Improving Suicide Risk Screening for Autistic Youth
November 10, 2022
By: Sherri Alms
According to a report by the United Health Foundation released in early October, suicides among adolescents ages 15 to 19 jumped 29% over the previous decade, from 8.4 per 100,000 to 10.8 per 100,000. In March, the American Academy of Pediatrics issued new recommendations that call for pediatric health providers to screen all young people age 12 and older for suicide risk at least once a year. Universal screening is the practice of screening all patients for suicide risk, not just those who have a behavioral health concern or diagnosis.
However, as noted by 2021 OAR-funded researchers, Paige Cervantes, Ph.D., and Sarah Horwitz, Ph.D., autistic children and adolescents are often excluded from or not focused on in either the development of screening instruments or the evaluation of suicide screening efforts. Prior to beginning their OAR-funded study, the researchers, both in the Department of Child and Adolescent Psychiatry at the NYU Grossman School of Medicine, analyzed data from the National Emergency Department Sample, the largest database of emergency visits in the United States. They found that emergency department visits for suicidal thoughts and self-harm were both more common and increased more over time in autistic youth and youth with intellectual disabilities than in youth without these diagnoses.
The goals of their one-year study, Is Universal Suicide Screening in the ED Universally Effective? Considerations for Youth with ASD, were to:
The researchers conducted the study in the Children’s Comprehensive Psychiatric Emergency Program (CCPEP) in Bellevue Hospital, New York City, which serves a diverse patient population. The research team asked all eligible youth (a total of 218 autistic children and teens between the ages of 7 and 18) and caregivers (a total of 213) presenting to the CCPEP to complete a primary screening tool, the Kiddie-Computerized Adaptive Testing (K-CAT) scale, developed in 2020 to measure mental health symptoms, during all three phases of their study:
For their clinician education session, the researchers asked autistic youth with a history of suicidal thoughts or behaviors, their caregivers, autism specialty clinicians, and emergency department clinicians about challenges encountered when seeking and receiving mental health care or providing care to autistic children and adolescents at risk for suicide and about recommendations for improvement with a specific focus on suicide prevention practices in emergency department settings.
K-CAT screening: The researchers found that about 77% of all screened youth scored as at risk for suicide while over 80% of autistic and possibly autistic youth scored at risk. When they compared the K-CAT’s results to a commonly used suicide risk measure (the Ask Suicide-Screening Questions [ASQ]) and to clinician judgment across autistic/possibly autistic and non-autistic participants, the researchers found that agreement between the K-Cat and the ASQ was similar for autistic youth, with agreement on suicide risk in 90% of the cases, compared to 85% for the non-autistic youth. Agreement was lower when the K-CAT was compared to clinician evaluation at 54% in the autistic group and 60% in the non-autistic group. Across both groups, the K-CAT was more likely to estimate suicide risk at a higher level than clinicians, which is preferred for screening so that youth who are a suicide risk do not screen as not at risk.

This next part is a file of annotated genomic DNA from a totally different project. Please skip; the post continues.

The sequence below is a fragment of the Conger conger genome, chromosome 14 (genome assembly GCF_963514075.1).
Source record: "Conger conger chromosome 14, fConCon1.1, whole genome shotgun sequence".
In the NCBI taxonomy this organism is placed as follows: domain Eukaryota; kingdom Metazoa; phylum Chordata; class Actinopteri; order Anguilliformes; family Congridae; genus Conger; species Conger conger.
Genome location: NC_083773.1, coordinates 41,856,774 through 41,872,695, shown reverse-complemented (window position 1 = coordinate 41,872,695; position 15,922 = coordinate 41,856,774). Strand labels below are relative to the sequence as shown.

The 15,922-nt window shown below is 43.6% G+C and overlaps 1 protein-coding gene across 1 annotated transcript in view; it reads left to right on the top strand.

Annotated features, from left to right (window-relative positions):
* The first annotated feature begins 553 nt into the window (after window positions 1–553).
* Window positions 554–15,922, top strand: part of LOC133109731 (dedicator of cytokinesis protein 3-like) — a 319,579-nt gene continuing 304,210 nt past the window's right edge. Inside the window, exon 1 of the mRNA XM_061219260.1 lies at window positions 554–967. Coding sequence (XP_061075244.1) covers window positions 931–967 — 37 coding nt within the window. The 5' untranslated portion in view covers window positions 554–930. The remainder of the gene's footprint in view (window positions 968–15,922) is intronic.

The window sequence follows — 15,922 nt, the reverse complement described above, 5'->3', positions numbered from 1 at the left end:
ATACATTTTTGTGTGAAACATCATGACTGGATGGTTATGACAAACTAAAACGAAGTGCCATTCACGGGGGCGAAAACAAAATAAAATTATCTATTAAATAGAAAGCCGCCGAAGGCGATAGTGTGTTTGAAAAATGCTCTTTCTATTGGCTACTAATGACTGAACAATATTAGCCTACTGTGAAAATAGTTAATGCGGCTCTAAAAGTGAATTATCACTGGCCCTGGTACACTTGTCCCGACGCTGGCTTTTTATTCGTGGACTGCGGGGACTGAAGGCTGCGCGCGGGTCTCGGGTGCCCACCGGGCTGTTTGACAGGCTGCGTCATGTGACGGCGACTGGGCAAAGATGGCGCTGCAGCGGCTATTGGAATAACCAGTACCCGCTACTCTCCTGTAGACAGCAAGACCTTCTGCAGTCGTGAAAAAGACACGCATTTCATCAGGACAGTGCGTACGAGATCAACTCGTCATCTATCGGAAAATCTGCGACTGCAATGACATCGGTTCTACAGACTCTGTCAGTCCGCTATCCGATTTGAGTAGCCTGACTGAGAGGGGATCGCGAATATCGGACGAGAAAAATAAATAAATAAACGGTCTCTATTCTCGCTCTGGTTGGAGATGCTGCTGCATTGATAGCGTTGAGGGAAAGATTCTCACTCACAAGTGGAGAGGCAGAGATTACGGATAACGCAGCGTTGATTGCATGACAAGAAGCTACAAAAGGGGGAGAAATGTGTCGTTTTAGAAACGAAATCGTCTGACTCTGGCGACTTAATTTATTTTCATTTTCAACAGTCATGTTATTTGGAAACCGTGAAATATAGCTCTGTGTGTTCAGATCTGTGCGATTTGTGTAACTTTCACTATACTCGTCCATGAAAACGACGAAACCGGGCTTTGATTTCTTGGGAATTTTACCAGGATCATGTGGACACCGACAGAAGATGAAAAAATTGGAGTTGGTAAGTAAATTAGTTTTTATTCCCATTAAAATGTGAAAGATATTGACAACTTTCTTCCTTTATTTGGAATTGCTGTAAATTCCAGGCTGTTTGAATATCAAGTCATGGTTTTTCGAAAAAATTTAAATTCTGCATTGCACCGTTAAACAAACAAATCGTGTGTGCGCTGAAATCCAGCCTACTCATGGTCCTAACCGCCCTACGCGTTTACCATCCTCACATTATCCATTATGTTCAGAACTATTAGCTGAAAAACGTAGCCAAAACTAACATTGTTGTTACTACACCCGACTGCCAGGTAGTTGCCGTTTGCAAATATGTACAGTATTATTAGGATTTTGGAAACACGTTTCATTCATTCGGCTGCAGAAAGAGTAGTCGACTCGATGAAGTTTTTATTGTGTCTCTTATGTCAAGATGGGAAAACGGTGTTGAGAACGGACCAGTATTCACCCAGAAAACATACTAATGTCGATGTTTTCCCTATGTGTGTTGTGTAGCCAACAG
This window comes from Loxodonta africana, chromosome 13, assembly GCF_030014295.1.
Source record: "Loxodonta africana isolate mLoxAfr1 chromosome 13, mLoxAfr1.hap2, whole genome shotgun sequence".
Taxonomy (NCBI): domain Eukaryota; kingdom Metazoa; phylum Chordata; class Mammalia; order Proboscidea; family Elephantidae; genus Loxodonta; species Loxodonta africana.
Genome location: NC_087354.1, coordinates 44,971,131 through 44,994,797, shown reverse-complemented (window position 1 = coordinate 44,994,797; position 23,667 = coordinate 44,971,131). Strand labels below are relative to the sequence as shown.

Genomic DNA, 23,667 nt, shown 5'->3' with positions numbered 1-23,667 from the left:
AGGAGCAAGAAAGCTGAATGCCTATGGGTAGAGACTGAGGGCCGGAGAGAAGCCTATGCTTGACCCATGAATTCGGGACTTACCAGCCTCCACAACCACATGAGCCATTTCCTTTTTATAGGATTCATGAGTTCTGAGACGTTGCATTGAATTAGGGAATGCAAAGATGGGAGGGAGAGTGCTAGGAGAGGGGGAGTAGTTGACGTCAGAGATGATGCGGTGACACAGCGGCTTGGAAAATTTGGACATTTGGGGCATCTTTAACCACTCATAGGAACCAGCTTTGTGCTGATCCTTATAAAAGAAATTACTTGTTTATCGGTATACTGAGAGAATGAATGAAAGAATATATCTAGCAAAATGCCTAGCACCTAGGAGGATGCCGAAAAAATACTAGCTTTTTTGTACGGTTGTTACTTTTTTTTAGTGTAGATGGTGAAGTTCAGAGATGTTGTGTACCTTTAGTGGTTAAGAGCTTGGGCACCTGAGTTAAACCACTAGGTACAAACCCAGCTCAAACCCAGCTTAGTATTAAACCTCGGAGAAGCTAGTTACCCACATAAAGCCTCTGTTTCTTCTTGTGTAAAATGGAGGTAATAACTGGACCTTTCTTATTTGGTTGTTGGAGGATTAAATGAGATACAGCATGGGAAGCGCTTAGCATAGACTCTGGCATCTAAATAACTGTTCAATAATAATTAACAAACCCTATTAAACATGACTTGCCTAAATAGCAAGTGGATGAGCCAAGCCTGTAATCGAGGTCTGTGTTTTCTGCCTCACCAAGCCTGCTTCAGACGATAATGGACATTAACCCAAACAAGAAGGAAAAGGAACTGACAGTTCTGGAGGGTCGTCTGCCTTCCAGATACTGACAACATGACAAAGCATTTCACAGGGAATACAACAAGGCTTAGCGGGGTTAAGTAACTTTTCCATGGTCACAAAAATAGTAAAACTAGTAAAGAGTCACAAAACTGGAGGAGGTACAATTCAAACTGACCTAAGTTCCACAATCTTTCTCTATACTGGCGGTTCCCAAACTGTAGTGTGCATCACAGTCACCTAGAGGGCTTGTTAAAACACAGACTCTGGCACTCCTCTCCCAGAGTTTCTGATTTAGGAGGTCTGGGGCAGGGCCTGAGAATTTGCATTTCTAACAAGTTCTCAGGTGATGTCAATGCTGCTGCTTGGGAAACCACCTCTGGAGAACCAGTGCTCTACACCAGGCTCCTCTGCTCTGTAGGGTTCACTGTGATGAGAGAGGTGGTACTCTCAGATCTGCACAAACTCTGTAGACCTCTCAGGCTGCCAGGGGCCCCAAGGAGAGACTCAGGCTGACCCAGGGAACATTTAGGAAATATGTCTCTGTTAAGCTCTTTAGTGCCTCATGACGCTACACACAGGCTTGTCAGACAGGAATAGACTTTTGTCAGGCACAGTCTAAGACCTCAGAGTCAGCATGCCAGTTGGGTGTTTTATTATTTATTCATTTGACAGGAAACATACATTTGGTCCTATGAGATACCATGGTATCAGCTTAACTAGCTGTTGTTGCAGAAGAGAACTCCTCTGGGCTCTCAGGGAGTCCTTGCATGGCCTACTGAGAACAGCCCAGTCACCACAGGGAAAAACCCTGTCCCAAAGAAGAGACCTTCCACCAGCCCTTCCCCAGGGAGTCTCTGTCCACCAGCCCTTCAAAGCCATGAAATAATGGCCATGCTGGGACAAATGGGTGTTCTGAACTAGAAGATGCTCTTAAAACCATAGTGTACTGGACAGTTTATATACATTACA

At the same time, data collected from interviews with autistic youth, caregivers, and autism specialist clinicians suggested that the K-CAT will likely need to be modified so that it is more accurate. Specifically, more than 6% of the items used in K-CAT screening were identified as problematic.
Clinician confidence and competence: In their baseline survey of the participating clinicians, the researchers found that while the clinicians thought addressing suicide risk in autism is important and modifications to their care are important, less than half identified autism as a suicide risk factor. In addition, nearly half reported having little to very little training in the screening and management of suicide risk for autistic youth. Confidence ratings across clinical areas related to suicide prevention practices were significantly lower for autistic compared to non-autistic patients.
Following the training, clinician confidence scores in their ability to provide suicide-related care to autistic patients were significantly higher than before, particularly in the area of suicide risk assessment. Overall, clinician ratings of the feasibility of recommended strategies and the utility of provided implementation supports were high.
While researchers noted that the increase in clinician confidence following the training was promising, they will need to evaluate clinician implementation of these recommendations with patients directly.
Additionally, they noted in their final report that the CCPEP clinicians who took part in the study are mental health professionals with expertise in managing mental health crises. It is likely they would have more training in autism and would feel more comfortable addressing suicide risk across patient populations compared to providers in general emergency department settings. Because of that difference, the researchers plan to evaluate the training and support needs of emergency department care providers in general settings in order to provide the information and supports they need.
The researchers also plan to continue their work to develop suicide risk measures for autistic children and adolescents and adapt suicide risk intervention strategies to better fit the autistic population and to be feasible for non-specialized providers to deliver.
Sherri Alms is the freelance editor of The OARacle, a role she took on in 2007. She has been a freelance writer and editor for more than 20 years.